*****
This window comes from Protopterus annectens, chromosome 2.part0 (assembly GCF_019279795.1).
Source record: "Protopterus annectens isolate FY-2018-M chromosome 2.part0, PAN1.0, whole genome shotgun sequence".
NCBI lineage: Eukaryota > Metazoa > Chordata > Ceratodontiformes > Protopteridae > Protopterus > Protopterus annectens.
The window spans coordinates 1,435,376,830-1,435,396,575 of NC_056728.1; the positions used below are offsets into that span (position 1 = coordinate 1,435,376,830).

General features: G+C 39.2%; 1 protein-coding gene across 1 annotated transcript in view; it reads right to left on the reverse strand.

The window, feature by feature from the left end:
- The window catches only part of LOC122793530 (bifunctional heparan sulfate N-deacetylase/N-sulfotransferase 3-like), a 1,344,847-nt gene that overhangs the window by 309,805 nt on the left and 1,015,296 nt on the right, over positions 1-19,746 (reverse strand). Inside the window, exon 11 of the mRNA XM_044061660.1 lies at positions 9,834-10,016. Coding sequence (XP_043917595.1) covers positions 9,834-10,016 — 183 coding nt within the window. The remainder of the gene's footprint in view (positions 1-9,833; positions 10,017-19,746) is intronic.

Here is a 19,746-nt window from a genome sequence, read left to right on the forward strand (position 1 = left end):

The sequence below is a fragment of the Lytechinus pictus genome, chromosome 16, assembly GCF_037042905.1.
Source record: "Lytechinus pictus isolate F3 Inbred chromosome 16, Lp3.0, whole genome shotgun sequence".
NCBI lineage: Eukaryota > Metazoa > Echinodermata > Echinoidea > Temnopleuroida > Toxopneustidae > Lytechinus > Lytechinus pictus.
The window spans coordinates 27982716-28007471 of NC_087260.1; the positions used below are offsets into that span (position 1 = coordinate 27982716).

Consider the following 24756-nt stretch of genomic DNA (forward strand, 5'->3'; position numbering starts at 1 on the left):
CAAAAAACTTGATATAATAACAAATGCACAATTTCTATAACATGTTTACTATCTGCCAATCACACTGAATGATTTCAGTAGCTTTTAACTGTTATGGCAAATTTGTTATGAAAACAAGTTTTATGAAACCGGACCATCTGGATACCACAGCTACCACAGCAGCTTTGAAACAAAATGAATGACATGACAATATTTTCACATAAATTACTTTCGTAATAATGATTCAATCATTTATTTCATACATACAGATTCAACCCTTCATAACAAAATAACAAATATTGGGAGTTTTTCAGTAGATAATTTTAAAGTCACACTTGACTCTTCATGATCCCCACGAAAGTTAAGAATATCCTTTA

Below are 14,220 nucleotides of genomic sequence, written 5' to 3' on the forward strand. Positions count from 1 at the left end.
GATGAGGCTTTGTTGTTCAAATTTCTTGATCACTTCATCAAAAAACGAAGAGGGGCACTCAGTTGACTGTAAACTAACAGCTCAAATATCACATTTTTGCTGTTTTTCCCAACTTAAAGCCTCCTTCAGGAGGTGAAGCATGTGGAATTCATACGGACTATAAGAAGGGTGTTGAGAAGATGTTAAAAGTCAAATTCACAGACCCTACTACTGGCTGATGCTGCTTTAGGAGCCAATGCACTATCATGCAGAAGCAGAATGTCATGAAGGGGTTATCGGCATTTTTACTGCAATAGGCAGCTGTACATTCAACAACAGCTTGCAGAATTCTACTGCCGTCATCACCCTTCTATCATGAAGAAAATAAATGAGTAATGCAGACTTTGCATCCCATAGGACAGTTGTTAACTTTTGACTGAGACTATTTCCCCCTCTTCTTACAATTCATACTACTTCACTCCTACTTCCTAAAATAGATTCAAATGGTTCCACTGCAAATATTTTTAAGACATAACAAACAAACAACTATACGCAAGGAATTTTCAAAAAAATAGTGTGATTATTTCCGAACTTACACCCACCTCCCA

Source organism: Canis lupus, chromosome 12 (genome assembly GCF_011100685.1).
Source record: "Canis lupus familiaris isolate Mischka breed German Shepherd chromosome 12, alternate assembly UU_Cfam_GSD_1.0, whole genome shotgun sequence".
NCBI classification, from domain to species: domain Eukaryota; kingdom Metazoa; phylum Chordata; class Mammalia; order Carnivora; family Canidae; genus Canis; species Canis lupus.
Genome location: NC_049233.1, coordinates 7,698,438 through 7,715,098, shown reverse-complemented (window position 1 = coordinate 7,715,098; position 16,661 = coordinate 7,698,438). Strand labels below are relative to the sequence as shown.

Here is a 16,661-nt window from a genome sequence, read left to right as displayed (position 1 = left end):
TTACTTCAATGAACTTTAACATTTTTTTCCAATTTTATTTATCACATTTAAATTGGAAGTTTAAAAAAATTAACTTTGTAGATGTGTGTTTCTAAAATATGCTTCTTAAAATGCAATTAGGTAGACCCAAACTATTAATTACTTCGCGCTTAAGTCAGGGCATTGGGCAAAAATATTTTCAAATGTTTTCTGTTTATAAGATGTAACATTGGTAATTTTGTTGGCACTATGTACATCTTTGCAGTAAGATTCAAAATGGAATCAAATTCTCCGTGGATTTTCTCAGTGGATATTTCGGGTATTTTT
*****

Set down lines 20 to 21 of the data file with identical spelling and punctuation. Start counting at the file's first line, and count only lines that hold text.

Genome location: NC_049233.1, coordinates 7,698,438 through 7,715,098, shown reverse-complemented (window position 1 = coordinate 7,715,098; position 16,661 = coordinate 7,698,438). Strand labels below are relative to the sequence as shown.

Here is a 16,661-nt window from a genome sequence, read left to right as displayed (position 1 = left end):